In my own conversations with professionals who work with children, I have concluded that children have a low sense of self-worth and with the use of technology on the rise; children are accessing materials that are inappropriate for their age such as shooting games on consoles. Teachers and educational professionals I have worked with and been in contact with are seeing the negative impact this has on a child’s behaviour and these children do not understand that they’re doing anything wrong. Furthermore, with the rise of the need for nurture units and Emotional Literacy Support Assistants (ELSA) in schools, it is clear something needs to be done to support not only children, but their parents/guardians in ensuring a child has the best support and experiences to develop healthy wellbeing.
For a long time, I knew I wanted to work with children but did not know in what capacity. I studied Education and Childhood Studies in university and then worked as a Teaching Assistant in primary schools. My experiences of working with young children have provided me with insights into the real lives, emotions and situations children of a young age find themselves in. During my time at these schools, I saw first hand how having a poor wellbeing, or experiencing difficulties such as anxiety or not being able to control emotions of anger can impact development and learning; as well having a negative influence on a child. I was working in a classroom where a child was suffering badly with anxiety and that was when I had a ‘light-bulb’ moment – I want to write children’s picture books focused on wellbeing, with the aim of them being used as a resource to help children understand and process their thoughts, feelings and emotions.
So why picture books you may ask? A child so young may find it difficult to grasp concepts without visualisation and when they’re dealing with complex things like anxiety and anger, having illustrations along with text gives them this visual aid. Not only that, reading books like this may give the child something to relate to in terms of what their issue is and will hopefully give them the chance to explore and understand their emotions and feelings. Picture books are so beneficial in creative positive experiences for children, particularly with adults and reading itself. It has been suggested that when reading picture books children will sit close to or even on the lap of the adult reading to them which creates a warm and comforting experience for the child (McLane and McNamee, 1990). In my opinion, this is what a child needs when experiencing poor wellbeing – to be comforted, have positive experiences and to be able to understand what they’re going through with the opportunity to explore how they can deal with it.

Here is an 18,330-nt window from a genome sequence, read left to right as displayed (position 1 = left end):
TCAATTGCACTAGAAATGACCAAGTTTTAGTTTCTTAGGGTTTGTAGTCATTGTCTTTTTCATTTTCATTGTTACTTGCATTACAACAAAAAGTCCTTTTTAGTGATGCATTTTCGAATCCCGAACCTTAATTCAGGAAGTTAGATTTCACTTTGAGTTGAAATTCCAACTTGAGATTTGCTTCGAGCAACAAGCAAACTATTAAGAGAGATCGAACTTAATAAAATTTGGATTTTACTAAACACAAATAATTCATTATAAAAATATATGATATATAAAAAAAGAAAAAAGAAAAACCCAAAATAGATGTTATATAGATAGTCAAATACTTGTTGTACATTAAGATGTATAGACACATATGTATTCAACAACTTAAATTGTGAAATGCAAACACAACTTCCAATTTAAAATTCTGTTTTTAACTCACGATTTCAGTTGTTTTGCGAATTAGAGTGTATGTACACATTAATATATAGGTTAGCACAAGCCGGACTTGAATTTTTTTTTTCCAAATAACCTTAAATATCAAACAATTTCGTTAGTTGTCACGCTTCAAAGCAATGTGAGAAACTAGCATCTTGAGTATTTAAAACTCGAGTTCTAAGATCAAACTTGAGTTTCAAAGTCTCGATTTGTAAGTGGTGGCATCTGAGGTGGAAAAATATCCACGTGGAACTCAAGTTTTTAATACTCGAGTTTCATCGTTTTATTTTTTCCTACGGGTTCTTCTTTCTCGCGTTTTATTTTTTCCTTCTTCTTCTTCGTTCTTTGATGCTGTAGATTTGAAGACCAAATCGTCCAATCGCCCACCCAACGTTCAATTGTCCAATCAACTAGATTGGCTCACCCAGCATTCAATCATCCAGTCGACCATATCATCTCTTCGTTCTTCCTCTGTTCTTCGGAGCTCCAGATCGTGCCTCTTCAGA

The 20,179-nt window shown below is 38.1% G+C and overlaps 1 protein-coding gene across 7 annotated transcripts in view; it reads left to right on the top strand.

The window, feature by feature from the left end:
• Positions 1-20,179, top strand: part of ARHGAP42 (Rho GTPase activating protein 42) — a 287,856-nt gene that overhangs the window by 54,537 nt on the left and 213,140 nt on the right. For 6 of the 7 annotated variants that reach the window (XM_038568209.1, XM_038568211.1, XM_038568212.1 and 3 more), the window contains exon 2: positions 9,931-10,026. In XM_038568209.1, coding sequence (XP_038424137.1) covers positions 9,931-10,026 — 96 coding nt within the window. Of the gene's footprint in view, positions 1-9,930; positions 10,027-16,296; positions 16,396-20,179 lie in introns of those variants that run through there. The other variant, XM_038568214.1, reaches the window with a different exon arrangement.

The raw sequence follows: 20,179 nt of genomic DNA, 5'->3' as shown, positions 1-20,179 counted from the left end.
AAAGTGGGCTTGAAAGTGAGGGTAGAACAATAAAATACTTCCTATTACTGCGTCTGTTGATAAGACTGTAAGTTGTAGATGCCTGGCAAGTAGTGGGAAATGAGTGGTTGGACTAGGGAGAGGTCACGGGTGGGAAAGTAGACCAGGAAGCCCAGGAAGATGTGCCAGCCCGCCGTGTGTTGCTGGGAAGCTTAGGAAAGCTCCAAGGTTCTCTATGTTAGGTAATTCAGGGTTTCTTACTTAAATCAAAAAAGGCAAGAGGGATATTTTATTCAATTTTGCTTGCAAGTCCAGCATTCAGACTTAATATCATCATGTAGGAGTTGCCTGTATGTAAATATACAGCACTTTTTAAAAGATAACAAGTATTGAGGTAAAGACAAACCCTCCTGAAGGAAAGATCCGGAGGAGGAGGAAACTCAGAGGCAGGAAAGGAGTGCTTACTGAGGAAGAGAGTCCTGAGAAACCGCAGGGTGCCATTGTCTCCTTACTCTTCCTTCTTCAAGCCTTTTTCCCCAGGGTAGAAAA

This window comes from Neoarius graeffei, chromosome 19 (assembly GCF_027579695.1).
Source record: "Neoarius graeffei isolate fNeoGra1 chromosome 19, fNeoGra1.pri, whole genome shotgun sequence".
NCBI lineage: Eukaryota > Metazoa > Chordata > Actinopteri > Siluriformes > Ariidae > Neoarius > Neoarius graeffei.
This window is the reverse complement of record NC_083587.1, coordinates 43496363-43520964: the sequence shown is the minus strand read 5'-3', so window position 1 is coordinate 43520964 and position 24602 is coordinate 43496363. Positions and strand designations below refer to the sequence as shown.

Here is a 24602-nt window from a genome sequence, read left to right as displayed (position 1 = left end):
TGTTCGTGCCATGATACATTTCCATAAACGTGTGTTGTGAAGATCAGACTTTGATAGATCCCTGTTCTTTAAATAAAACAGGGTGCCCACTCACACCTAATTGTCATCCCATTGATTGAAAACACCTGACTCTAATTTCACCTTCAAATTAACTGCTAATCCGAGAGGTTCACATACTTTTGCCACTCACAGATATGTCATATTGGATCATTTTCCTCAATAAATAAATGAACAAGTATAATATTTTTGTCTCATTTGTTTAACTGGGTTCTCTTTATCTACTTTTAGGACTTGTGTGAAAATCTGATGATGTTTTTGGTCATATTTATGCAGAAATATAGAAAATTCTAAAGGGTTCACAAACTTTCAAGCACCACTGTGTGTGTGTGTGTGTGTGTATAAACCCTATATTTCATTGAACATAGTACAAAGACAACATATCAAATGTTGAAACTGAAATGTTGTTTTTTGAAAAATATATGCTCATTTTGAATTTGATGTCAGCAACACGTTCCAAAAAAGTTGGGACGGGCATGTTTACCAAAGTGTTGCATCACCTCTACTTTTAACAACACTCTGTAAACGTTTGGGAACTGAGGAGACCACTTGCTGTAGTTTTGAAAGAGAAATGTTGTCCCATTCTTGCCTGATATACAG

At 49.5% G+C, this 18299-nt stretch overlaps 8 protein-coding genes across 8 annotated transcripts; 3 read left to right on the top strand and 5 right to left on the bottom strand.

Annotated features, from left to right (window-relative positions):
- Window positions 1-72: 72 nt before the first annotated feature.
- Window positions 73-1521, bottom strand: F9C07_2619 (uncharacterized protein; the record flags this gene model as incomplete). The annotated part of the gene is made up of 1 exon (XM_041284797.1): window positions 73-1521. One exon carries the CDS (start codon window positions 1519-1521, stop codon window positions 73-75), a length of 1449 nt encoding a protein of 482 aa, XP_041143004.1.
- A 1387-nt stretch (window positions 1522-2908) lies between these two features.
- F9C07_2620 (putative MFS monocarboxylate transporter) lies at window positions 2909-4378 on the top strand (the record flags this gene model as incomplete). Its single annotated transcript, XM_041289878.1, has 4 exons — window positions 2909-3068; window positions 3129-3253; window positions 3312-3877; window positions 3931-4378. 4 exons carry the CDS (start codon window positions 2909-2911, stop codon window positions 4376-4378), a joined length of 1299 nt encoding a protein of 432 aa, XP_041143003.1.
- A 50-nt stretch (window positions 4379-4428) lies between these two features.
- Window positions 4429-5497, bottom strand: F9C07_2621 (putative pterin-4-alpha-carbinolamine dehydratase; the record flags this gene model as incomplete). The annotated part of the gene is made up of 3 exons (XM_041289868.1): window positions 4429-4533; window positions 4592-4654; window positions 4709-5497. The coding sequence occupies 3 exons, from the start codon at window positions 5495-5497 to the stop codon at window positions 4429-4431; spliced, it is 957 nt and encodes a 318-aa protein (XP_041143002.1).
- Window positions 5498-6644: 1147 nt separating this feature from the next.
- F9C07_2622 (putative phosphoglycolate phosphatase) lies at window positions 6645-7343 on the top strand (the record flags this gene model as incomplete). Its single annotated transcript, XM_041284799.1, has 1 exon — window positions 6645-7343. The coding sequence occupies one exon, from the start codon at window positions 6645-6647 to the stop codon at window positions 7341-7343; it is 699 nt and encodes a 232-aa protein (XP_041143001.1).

My hope is that these books, along with other practiced strategies can have a positive impact on children’s wellbeing, enabling them to grow up healthy and happy.
Topics of my books so far (yet to be published) include:

  • Anxiety
  • Anger
  • Being true to self 
  • Topics of further book topics include:
  • Children with parents’ who suffer from depression
  • Boundaries and knowing they’re for safety
  • Body shaming
  • Self-esteem
  • Fear of failure
  • Friendships/relationships 
Do you have topics you think are important - please comment below.

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Dowling, M. (2010) Young Children’s Personal, Social and Emotional Development., 3rded., London: SAGE Publications Ltd.
Field, E. (2010) The Foundation Years: Preventing Poor Children Becoming Poor Adults, The Report of the Independent Review on Poverty and Life Chances., London:Cabinet Office.
McLane, J.B., McNamee, G. D., (1990), Early Literacy., London: Harvard University Press.
Public Health England, (2017), Promoting Children and Young People’s Emotional Health and Wellbeing,


The Children’s Society, (2017) Promoting Positive Wellbeing for Children,
Counselling Directory, (2017) Key Statistics About Children and Young People,

Bethany Bennett, 07/12/2017